Actually, people are very frequently turned off of a kind of food forever by one bad experience with it, but that's a physiological response. I've heard of this happening an awful lot -- it's anecdotal evidence, but it happened to me, so I'm inclined to accept it. It happened with broccoli -- I used to really like it, but then one day, for a reason I can't explain, it sickened me, and now it's decades later and I still can't handle the idea of cooked broccoli. But that's not what I mean.

You can enjoy things that aren't good for you, but it's empty enjoyment. It's not fulfilling. It's empty calories. But to go further in this direction is going to possibly not make a lot of sense to you. I'm not going to argue the point strongly, it doesn't matter that much to me if you don't see it my way, but I do feel it very strongly.

So let me put forth a different objection: it is not human nature to appreciate being tricked. The people responsible for it, I do not think, deserve the benefit of the doubt on this. The world is full of dishonesty, I don't feel they are dealing with their audience in good faith, and I don't feel like encouraging it. I am, as always, open to counter argument, but know that it will be tough going.
posted by JHarris at 7:56 PM on September 24, 2013 [2 favorites]


Horse Ebooks Identity Revealed, New Film Announced.
posted by EXISTENZ IS PAUSED at 8:44 PM on September 24, 2013 [2 favorites]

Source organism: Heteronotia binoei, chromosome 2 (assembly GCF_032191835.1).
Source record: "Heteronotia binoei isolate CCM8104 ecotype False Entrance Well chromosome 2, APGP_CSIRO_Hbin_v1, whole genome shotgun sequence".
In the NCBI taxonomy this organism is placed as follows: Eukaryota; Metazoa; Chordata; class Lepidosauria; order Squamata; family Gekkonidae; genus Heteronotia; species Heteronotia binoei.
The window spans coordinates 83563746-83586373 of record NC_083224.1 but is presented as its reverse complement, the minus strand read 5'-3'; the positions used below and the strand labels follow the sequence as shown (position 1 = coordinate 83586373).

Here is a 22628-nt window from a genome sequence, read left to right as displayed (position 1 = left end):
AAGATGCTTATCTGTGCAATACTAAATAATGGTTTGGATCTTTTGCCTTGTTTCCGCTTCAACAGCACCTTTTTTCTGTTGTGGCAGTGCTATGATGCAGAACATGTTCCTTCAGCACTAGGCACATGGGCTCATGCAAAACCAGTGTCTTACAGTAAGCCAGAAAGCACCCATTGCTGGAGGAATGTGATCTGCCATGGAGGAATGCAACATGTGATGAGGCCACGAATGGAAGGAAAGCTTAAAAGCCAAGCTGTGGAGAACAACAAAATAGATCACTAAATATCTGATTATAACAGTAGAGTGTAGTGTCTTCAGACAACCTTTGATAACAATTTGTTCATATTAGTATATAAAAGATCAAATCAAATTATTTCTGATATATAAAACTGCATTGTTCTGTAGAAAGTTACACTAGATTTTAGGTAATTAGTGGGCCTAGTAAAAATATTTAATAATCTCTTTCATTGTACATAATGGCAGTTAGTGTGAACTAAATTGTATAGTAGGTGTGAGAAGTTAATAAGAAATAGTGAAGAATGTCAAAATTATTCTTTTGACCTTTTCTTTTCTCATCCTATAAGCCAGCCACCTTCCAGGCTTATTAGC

My point is that as An Art horse_ebooks has not changed. If you are no longer a fan of it, then OK, but either A. It never was that great to begin with and you were silly to like it at all or B. The body of work of the past 4 years of text from the account still has the same power or beauty or humor IN IT that you thought it had before, but you can no longer see it because of your feelings about context. I think it's B. Perhaps it's really A. Maybe there is a D. Perhaps it's X where X is a pile of burning thought as civilization collapses and all is lost and meaningless. I hope not.

This utterly ignores the most important (by some arguments) part of art, which is the ambiguous space that it creates between itself and its interpreter. The ambiguity is the space which the viewer dwells in, exploring a piece's limits and such, figuring out new ways to think about it, and in the process figuring out new ways to think about its subject/culture/themselves. And that ambiguity is defined as much by what a piece isn't as by what it is.

As An Art horse_ebooks has completely changed, as that interview with Bakkila demonstrates. The concepts of endurance and emulation didn't exist until Bakkila revealed himself as author: how frequently a human can post to Twitter and how effectively he can emulate a bot are questions that can't be posed to a bot. Conversely, the question of how an algorithm forms a tweet doesn't exist when the tweet-former is not an algorithm.

For people who found the interesting part of horse_ebooks to be that ambiguous, unknown posting algorithm, because of what it says about procedurally-generated art versus art crafted with a certain human intention, or who found it unusual that an advertisement for something as obscure as ebooks about horses could find such a huge audience by nature of its unusual posting mechanism, the interesting part of The Art of horse_ebooks disappeared. That's been replaced with a different Art entirely, which some people here – yourself included – find interesting, and which some people – that's me! – don't find particularly appealing. And because the revelation effectively annuls the old work, or at least modifies it substantially, people who were interested in the old one are bothered that the thing they found interesting was not the thing they thought it was.